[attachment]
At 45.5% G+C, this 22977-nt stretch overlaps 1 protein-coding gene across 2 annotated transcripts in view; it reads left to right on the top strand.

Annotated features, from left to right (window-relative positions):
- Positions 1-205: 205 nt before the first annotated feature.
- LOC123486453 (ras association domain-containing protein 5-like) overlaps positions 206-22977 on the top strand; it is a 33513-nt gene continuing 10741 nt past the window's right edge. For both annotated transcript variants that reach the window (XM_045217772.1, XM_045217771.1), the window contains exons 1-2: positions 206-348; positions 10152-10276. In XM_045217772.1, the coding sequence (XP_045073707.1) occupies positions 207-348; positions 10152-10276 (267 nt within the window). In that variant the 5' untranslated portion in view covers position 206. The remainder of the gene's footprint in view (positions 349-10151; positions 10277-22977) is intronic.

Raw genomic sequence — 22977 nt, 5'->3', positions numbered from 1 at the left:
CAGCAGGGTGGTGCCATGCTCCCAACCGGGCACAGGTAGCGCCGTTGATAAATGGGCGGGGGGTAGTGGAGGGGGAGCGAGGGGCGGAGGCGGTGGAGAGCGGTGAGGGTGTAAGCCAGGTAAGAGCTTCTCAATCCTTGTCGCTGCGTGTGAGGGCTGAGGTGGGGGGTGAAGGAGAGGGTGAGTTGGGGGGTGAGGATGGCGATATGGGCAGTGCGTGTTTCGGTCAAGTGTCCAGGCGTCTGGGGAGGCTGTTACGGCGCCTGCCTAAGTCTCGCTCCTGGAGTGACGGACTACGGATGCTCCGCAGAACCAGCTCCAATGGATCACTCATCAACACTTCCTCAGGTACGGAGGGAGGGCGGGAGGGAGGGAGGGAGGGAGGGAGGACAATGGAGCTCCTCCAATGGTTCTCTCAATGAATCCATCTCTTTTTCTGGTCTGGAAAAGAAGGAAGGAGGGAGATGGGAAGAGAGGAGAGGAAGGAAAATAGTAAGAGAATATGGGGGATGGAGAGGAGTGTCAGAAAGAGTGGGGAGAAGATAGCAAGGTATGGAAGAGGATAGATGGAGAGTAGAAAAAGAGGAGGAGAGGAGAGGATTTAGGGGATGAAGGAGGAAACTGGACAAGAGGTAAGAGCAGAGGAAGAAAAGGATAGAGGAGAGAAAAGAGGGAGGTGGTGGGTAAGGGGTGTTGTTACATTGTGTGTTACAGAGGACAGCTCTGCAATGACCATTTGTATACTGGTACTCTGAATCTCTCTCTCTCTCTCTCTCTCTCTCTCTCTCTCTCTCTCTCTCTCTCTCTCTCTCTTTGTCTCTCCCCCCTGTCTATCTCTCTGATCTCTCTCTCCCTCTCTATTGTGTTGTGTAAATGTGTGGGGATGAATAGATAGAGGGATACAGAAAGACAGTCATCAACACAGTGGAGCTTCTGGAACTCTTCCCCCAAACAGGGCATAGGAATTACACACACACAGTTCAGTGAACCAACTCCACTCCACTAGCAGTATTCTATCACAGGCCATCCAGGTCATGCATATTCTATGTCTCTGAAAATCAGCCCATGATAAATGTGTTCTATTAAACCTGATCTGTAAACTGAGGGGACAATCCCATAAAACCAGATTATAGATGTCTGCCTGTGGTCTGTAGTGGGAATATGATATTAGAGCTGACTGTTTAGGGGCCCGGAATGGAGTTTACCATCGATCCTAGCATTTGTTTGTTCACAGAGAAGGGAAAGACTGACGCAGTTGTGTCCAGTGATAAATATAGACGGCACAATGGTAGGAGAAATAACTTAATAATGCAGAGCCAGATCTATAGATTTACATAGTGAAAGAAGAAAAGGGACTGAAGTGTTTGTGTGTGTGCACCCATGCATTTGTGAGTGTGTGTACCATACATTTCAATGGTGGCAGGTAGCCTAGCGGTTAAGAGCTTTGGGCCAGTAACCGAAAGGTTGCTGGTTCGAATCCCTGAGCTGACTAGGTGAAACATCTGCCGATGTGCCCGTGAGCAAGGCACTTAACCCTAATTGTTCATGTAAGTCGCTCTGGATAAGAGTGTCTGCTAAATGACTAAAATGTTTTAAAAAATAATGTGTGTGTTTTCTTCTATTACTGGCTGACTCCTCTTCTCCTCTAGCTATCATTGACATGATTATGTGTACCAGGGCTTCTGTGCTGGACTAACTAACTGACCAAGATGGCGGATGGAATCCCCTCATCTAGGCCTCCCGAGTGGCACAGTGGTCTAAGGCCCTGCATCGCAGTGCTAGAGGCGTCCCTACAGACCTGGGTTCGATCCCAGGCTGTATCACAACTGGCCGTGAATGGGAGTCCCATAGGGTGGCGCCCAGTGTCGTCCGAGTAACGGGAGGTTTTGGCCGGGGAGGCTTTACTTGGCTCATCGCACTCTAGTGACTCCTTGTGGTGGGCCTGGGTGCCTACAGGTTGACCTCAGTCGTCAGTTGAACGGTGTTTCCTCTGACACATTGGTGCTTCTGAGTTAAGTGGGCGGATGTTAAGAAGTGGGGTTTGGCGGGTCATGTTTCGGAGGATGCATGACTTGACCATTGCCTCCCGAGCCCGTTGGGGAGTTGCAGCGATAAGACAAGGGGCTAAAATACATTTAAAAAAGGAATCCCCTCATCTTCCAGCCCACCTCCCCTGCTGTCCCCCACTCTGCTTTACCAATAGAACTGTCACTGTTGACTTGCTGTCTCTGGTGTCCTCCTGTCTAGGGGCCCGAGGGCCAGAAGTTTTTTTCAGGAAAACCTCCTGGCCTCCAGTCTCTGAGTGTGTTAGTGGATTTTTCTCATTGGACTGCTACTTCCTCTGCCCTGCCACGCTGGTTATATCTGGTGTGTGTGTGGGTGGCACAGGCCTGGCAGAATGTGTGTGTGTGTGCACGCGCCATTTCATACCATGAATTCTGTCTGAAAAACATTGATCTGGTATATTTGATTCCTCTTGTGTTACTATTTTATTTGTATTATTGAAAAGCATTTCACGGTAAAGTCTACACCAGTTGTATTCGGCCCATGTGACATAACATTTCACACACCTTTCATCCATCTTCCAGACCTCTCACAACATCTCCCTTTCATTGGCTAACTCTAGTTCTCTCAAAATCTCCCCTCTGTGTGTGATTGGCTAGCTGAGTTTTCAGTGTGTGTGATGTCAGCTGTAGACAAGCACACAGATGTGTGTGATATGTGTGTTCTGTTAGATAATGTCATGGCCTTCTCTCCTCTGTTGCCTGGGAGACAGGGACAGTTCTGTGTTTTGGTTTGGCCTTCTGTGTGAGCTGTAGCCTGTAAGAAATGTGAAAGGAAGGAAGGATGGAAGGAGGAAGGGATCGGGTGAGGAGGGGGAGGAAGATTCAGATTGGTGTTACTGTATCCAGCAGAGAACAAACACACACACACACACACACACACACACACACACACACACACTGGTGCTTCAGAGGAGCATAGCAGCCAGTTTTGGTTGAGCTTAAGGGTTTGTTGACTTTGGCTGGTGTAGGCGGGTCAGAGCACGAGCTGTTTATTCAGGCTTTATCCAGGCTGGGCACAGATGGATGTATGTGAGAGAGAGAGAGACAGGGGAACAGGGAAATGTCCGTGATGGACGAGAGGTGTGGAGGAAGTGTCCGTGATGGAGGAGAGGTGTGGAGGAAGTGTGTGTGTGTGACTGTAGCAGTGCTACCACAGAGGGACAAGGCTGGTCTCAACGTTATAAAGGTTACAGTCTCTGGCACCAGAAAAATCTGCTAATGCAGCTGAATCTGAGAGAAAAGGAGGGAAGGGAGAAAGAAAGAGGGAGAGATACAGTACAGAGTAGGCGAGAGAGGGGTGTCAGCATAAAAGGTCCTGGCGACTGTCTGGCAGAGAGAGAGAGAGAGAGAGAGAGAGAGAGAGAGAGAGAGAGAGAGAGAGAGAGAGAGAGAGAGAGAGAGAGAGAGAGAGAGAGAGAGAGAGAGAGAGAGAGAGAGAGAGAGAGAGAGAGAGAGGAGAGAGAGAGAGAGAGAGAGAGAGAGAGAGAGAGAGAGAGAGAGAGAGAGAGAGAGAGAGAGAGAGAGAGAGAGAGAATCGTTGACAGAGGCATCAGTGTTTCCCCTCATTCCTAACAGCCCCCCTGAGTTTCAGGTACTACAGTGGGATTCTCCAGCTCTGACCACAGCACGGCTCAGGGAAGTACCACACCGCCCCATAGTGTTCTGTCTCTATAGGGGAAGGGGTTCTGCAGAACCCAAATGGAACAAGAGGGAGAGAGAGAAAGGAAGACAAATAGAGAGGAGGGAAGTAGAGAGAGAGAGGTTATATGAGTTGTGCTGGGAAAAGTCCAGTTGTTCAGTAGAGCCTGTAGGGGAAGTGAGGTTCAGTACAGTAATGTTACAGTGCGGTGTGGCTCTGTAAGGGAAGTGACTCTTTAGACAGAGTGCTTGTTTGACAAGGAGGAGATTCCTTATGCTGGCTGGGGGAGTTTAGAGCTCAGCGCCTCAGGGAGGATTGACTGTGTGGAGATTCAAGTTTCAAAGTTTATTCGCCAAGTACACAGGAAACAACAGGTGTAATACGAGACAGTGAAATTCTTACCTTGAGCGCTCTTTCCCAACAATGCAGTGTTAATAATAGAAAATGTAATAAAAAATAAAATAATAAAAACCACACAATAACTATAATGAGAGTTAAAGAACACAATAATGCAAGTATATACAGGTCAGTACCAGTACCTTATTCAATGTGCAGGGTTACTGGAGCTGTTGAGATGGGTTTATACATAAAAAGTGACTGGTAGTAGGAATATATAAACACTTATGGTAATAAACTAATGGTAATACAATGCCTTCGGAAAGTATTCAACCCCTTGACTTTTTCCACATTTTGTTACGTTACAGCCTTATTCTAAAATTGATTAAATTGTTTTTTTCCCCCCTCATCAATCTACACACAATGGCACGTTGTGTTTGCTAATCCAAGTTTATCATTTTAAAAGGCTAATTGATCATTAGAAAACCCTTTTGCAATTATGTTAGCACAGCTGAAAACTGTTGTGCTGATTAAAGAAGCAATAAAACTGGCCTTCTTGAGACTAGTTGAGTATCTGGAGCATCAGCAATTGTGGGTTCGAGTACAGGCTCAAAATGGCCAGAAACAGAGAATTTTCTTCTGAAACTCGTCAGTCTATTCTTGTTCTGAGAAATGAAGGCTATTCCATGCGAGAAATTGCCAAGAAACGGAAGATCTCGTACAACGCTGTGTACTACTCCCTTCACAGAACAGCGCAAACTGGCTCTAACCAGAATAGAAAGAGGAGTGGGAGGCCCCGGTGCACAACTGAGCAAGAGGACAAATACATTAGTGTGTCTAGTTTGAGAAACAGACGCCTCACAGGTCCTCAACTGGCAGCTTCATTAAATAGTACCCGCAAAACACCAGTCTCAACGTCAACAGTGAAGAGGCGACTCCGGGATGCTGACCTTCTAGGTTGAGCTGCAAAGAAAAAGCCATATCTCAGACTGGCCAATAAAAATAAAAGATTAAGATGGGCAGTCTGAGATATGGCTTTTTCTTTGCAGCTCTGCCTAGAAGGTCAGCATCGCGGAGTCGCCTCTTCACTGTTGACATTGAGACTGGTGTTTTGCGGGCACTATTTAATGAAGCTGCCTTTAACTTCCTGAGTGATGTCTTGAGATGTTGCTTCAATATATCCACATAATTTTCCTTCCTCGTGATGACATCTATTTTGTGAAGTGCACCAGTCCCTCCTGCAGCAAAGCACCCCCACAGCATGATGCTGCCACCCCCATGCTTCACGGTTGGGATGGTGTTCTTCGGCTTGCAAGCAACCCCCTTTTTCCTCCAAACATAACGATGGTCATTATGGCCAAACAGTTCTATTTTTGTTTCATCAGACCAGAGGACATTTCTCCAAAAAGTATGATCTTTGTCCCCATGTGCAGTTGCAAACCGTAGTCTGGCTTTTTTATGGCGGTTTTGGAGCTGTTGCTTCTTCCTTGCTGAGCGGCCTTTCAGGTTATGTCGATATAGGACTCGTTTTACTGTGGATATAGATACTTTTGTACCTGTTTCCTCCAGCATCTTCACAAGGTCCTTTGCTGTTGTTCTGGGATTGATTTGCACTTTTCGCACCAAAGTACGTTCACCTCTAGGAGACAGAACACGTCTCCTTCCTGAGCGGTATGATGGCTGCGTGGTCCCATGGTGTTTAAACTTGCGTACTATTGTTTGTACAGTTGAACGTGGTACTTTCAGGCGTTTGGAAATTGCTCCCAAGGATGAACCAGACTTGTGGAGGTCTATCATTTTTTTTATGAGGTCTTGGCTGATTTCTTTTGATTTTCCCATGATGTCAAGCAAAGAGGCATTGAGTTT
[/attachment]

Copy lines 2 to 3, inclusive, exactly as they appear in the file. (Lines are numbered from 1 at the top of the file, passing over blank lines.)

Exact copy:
Annotated features, from left to right (window-relative positions):
- Positions 1-205: 205 nt before the first annotated feature.